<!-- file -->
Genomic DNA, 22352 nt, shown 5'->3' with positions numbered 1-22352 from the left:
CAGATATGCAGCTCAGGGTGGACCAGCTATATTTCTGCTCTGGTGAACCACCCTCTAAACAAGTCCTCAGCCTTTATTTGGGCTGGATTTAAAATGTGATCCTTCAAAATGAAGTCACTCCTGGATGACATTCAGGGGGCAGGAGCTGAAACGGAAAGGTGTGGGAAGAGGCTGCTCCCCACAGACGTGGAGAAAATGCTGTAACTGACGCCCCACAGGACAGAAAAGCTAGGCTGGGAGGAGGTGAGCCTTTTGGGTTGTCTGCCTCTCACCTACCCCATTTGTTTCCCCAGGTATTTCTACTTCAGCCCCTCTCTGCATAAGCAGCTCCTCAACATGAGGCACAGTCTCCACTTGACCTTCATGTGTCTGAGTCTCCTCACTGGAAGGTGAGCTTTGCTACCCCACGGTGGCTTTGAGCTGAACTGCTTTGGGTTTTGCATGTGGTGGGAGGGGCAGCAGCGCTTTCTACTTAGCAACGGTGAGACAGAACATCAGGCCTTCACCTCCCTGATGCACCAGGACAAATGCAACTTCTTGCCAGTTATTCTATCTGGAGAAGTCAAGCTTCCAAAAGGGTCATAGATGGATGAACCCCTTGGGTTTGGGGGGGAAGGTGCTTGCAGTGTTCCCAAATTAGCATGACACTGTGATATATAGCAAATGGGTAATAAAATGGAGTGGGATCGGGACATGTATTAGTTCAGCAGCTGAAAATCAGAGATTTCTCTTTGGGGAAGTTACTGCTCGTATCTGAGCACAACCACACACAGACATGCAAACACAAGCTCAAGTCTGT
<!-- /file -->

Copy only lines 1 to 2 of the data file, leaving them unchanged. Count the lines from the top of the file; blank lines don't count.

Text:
Genomic DNA, 22352 nt, shown 5'->3' with positions numbered 1-22352 from the left:
CAGATATGCAGCTCAGGGTGGACCAGCTATATTTCTGCTCTGGTGAACCACCCTCTAAACAAGTCCTCAGCCTTTATTTGGGCTGGATTTAAAATGTGATCCTTCAAAATGAAGTCACTCCTGGATGACATTCAGGGGGCAGGAGCTGAAACGGAAAGGTGTGGGAAGAGGCTGCTCCCCACAGACGTGGAGAAAATGCTGTAACTGACGCCCCACAGGACAGAAAAGCTAGGCTGGGAGGAGGTGAGCCTTTTGGGTTGTCTGCCTCTCACCTACCCCATTTGTTTCCCCAGGTATTTCTACTTCAGCCCCTCTCTGCATAAGCAGCTCCTCAACATGAGGCACAGTCTCCACTTGACCTTCATGTGTCTGAGTCTCCTCACTGGAAGGTGAGCTTTGCTACCCCACGGTGGCTTTGAGCTGAACTGCTTTGGGTTTTGCATGTGGTGGGAGGGGCAGCAGCGCTTTCTACTTAGCAACGGTGAGACAGAACATCAGGCCTTCACCTCCCTGATGCACCAGGACAAATGCAACTTCTTGCCAGTTATTCTATCTGGAGAAGTCAAGCTTCCAAAAGGGTCATAGATGGATGAACCCCTTGGGTTTGGGGGGGAAGGTGCTTGCAGTGTTCCCAAATTAGCATGACACTGTGATATATAGCAAATGGGTAATAAAATGGAGTGGGATCGGGACATGTATTAGTTCAGCAGCTGAAAATCAGAGATTTCTCTTTGGGGAAGTTACTGCTCGTATCTGAGCACAACCACACACAGACATGCAAACACAAGCTCAAGTCTGT